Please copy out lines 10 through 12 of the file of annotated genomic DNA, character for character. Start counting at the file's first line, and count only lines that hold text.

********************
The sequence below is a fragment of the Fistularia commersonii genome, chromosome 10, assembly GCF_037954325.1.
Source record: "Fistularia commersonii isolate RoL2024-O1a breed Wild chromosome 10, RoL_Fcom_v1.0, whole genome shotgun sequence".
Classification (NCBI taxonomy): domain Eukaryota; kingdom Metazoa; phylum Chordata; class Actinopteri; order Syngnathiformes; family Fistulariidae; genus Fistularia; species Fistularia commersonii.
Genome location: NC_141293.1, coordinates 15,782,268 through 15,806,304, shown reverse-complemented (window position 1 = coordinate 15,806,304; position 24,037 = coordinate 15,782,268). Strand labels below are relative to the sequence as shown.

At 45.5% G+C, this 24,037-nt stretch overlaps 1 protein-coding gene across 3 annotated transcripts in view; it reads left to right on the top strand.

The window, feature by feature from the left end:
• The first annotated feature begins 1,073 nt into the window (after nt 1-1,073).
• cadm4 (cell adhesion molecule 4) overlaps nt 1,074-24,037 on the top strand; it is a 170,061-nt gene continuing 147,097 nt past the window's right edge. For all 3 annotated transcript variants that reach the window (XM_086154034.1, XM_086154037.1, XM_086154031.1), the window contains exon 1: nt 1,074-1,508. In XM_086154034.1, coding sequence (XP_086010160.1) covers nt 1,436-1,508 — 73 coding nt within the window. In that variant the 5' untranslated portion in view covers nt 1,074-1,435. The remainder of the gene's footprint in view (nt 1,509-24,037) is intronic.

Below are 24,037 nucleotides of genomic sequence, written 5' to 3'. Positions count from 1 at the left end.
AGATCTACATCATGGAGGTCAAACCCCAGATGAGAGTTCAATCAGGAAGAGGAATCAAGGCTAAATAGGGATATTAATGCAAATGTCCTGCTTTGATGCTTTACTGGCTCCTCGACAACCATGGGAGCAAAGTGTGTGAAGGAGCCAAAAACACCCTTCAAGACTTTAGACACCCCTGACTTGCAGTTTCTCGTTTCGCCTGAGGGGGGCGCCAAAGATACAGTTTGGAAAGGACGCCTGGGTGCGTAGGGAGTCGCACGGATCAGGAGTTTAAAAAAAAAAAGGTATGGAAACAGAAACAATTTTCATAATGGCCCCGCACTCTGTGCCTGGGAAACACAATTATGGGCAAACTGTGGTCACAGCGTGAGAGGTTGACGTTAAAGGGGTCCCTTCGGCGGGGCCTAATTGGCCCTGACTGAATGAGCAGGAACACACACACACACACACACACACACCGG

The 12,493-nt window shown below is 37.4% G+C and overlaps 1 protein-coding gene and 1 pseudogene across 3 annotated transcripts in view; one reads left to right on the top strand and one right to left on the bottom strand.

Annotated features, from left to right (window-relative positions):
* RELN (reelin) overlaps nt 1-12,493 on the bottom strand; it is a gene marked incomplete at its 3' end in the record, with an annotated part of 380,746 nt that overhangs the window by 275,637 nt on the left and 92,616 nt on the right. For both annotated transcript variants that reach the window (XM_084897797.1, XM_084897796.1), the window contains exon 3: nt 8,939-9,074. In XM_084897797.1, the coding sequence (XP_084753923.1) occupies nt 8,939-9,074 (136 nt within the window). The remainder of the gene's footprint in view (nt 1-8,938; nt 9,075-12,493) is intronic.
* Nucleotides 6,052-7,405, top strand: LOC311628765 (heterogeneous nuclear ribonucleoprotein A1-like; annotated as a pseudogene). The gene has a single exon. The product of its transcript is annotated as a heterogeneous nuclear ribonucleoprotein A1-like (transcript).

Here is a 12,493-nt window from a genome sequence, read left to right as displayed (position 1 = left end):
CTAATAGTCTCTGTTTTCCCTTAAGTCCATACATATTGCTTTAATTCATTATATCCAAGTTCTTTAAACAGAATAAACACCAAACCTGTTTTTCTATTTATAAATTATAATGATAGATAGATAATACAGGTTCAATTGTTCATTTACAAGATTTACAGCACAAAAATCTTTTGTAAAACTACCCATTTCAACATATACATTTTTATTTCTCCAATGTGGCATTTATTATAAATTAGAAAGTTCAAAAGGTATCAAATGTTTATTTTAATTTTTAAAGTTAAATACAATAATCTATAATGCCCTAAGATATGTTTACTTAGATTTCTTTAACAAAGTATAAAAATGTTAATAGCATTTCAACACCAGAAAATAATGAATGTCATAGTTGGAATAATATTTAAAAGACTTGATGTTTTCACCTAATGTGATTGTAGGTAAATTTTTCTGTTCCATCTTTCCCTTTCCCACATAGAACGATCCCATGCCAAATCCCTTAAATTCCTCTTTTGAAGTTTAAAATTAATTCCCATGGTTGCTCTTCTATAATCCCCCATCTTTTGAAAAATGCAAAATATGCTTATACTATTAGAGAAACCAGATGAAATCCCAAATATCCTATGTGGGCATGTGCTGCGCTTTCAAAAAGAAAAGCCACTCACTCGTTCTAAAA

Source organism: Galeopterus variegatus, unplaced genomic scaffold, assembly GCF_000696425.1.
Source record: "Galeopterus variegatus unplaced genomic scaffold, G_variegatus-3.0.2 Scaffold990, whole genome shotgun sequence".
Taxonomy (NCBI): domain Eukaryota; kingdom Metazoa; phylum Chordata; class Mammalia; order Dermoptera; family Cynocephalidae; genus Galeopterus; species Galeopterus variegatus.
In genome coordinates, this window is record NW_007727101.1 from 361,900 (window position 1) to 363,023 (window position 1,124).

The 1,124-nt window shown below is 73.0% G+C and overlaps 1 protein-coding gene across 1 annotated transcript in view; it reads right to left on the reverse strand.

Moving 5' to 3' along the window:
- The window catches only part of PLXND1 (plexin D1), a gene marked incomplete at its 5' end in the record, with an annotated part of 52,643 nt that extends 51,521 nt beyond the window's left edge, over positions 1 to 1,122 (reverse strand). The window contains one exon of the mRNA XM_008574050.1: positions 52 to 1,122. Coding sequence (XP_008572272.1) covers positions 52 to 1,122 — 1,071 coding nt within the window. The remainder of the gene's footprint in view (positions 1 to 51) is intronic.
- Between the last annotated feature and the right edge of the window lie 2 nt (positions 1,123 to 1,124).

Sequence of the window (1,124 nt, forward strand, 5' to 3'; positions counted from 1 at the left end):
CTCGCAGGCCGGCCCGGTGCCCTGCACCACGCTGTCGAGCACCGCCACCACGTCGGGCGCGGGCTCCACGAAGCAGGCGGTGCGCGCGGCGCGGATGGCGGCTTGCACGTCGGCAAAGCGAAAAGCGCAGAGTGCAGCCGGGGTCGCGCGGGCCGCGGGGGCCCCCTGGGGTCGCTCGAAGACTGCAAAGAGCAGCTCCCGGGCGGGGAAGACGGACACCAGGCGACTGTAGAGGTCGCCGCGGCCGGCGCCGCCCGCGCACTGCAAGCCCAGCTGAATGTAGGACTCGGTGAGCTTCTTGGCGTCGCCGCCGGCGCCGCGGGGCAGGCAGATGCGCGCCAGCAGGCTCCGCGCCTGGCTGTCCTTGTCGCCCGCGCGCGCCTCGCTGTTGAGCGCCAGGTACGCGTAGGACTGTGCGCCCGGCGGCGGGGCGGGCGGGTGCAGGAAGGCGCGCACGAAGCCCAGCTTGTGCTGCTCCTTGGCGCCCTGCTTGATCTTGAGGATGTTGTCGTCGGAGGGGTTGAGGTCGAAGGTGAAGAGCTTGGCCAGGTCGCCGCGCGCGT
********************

AGATCTACATCATGGAGGTCAAACCCCAGATGAGAGTTCAATCAGGAAGAGGAATCAAGGCTAAATAGGGATATTAATGCAAATGTCCTGCTTTGATGCTTTACTGGCTCCTCGACAACCATGGGAGCAAAGTGTGTGAAGGAGCCAAAAACACCCTTCAAGACTTTAGACACCCCTGACTTGCAGTTTCTCGTTTCGCCTGAGGGGGGCGCCAAAGATACAGTTTGGAAAGGACGCCTGGGTGCGTAGGGAGTCGCACGGATCAGGAGTTTAAAAAAAAAAAGGTATGGAAACAGAAACAATTTTCATAATGGCCCCGCACTCTGTGCCTGGGAAACACAATTATGGGCAAACTGTGGTCACAGCGTGAGAGGTTGACGTTAAAGGGGTCCCTTCGGCGGGGCCTAATTGGCCCTGACTGAATGAGCAGGAACACACACACACACACACACACACACCGG

The 12,493-nt window shown below is 37.4% G+C and overlaps 1 protein-coding gene and 1 pseudogene across 3 annotated transcripts in view; one reads left to right on the top strand and one right to left on the bottom strand.

Annotated features, from left to right (window-relative positions):